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5-aminolevulinic acid in photodynamic diagnosis and therapy of urological malignancies
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Paper Abstract

Completeness and certainty of tumor detection are very important issues in clinical oncology. Recent technological developments in ultrasound, radiologic and magnetic resonance imaging diagnostics are very promising, but could not improve the detection rate of early stage malignancies. One of the most promising new approaches is the use of 5-aminolevulinic acid, a potent photosensitizer, in photodynamic diagnosis and therapy. 5-aminolevulinic acid is meanwhile a well-established tool in the photodynamic diagnosis of bladder cancer. It has been shown to improve the sensitivity of detection of superficial tumors and carcinoma in situ, which enables to reduce the risk of tumor recurrence related to undetected lesions or incomplete transurethral resection of the primary lesions. The use of 5-aminolevulinic acid is steadily expanding in diagnostics of urological malignancies. First clinical results are now reported in detection of urethral and ureteral lesions as well as in urine fluorescence cytology. Furthermore, due to the selective accumulation in transitional cell carcinoma of the bladder, 5-aminolevulinic acid may be an ideal candidate for photodynamic therapy in superficial bladder cancer. Summarizing the data of multiple clinical trials, 5-aminolevulinic acid is a promising agent in photodynamic diagnostics and treatment of superficial bladder cancer.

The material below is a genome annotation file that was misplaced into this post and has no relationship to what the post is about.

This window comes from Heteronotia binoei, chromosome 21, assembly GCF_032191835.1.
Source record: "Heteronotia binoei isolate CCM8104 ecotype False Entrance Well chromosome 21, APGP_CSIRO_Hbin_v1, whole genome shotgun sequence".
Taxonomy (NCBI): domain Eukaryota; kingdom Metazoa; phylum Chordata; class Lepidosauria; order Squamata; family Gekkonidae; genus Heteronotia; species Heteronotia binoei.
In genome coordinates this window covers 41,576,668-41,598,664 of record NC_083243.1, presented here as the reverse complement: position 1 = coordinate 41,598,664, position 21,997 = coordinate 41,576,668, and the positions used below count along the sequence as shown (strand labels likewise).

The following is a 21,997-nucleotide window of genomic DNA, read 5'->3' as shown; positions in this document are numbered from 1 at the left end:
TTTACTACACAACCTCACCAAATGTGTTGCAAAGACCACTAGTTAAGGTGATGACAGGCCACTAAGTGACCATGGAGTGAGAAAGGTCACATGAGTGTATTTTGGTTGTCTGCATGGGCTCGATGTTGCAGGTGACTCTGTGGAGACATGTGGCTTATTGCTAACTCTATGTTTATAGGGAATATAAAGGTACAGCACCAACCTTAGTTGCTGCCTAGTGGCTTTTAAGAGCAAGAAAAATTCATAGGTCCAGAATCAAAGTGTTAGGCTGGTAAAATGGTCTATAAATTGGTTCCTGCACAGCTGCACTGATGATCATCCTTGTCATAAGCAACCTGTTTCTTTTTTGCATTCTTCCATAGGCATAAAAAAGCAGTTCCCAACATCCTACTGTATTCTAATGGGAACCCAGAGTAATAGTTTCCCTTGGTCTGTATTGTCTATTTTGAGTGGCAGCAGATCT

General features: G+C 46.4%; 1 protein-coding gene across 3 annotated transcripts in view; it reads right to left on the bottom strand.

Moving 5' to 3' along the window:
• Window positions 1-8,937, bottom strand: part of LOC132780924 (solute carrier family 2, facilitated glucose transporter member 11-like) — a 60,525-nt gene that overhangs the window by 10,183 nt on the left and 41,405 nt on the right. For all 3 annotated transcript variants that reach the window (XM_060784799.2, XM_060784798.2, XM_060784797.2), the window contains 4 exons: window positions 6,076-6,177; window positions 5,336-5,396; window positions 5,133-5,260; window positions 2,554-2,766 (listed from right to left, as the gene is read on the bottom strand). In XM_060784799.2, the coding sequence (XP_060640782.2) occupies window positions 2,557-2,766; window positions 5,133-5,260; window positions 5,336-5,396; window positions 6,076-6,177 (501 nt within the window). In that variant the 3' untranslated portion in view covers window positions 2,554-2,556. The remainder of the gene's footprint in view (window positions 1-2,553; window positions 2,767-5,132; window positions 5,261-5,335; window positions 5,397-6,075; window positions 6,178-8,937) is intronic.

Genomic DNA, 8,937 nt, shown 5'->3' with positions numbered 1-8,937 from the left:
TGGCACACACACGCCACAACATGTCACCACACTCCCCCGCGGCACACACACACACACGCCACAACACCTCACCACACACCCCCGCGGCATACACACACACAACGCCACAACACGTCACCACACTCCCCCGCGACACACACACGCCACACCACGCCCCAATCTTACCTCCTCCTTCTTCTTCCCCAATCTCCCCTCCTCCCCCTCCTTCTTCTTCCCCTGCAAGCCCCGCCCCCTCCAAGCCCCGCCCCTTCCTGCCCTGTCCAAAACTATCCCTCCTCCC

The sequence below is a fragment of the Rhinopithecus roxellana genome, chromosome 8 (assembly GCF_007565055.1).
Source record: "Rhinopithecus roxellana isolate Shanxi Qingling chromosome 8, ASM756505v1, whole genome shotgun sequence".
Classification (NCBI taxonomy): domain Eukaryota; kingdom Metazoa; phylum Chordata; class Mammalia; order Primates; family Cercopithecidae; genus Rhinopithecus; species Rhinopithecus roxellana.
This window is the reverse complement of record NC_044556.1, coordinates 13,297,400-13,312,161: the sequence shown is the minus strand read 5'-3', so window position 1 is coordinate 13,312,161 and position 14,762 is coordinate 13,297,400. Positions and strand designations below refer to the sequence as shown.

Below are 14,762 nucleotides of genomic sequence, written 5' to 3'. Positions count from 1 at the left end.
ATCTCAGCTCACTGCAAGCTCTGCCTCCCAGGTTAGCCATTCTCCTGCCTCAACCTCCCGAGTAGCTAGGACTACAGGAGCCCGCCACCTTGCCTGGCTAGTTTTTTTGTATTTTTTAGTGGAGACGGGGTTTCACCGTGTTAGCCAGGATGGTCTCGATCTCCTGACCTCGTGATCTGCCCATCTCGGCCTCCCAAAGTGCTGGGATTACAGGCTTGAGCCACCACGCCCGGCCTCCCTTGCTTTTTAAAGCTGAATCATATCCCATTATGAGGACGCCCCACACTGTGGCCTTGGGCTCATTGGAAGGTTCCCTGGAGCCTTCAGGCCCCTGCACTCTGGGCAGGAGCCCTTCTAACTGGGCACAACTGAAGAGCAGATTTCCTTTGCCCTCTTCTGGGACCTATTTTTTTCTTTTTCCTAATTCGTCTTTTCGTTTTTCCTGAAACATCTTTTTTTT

Paper Details

Date Published: 12 September 2003
PDF: 11 pages
Proc. SPIE 4949, Lasers in Surgery: Advanced Characterization, Therapeutics, and Systems XIII, (12 September 2003); doi: 10.1117/12.476500
Show Author Affiliations
Thomas Nelius M.D., Robert H. Lurie Comprehensive Cancer Ctr./Northwestern Univ. (United States)
Werner T. W. de Riese, Texas Tech Univ. Health Sciences Ctr. (United States)

Published in SPIE Proceedings Vol. 4949:
Lasers in Surgery: Advanced Characterization, Therapeutics, and Systems XIII
Eugene A. Trowers M.D.; Lawrence S. Bass M.D.; Udayan K. Shah M.D.; Reza S. Malek M.D.; David S. Robinson M.D.; Kenton W. Gregory M.D.; Lawrence S. Bass M.D.; Abraham Katzir; Nikiforos Kollias; Hans-Dieter Reidenbach; Brian Jet-Fei Wong M.D.; Timothy A. Woodward M.D.; Werner T.W. de Riese; Keith D. Paulsen, Editor(s)

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